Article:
1932

Abstract

Abstract

Previous research has suggested that arctic populations have elevated metabolic rates in response to their cold, marginal climate. Recent studies of indigenous Siberian groups have confirmed these earlier findings and have shed light on the mechanisms through which northern populations adapt to their environments. Indigenous Siberians show significant elevations in basal metabolic rate compared with reference values. Total energy expenditure is variable across Siberian groups and is correlated with levels of acculturation. Siberian populations appear to have adapted to cold stress through both short-term acclimatization and genetic adaptations, with thyroid hormones playing an important role in shaping metabolic responses. Elevated metabolic rates also have important consequences for health and may contribute to the low serum lipid levels observed in Siberian groups. Further research is needed to elucidate the underlying mechanisms of metabolic adaptation and their implications for ongoing health changes among indigenous Siberians.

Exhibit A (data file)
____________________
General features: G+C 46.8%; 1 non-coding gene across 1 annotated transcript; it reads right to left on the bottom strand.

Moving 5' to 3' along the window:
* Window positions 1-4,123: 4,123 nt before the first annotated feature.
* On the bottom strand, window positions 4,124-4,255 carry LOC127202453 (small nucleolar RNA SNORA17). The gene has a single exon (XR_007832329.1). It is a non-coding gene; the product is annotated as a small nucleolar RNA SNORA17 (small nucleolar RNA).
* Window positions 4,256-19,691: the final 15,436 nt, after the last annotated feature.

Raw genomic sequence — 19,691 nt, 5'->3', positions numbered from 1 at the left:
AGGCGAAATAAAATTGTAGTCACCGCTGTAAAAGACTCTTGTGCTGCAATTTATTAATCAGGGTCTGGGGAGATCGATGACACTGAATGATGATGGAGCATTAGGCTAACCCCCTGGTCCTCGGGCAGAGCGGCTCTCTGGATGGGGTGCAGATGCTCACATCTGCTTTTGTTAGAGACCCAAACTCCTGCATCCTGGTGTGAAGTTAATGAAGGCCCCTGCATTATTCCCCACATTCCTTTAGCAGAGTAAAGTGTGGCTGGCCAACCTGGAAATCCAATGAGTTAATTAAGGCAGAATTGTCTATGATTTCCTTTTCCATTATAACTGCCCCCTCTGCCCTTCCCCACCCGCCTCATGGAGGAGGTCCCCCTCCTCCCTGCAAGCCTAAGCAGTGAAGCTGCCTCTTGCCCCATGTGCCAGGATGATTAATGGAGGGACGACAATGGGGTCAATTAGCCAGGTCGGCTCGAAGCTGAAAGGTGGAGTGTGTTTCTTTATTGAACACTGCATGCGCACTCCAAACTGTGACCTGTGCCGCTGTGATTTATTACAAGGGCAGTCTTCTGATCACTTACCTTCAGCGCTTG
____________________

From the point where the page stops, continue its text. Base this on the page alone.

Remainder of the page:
Loading

Article metrics loading...

/content/journals/10.1146/annurev.anthro.34.081804.120558
2005-10-21
2024-06-15
Loading full text...

Full text loading...

/content/journals/10.1146/annurev.anthro.34.081804.120558
Loading
/content/journals/10.1146/annurev.anthro.34.081804.120558
Loading

Data & Media loading...

  • Article Type: Review Article
This is a required field
Please enter a valid email address
Approval was a Success
Invalid data
An Error Occurred
Approval was partially successful, following selected items could not be processed due to error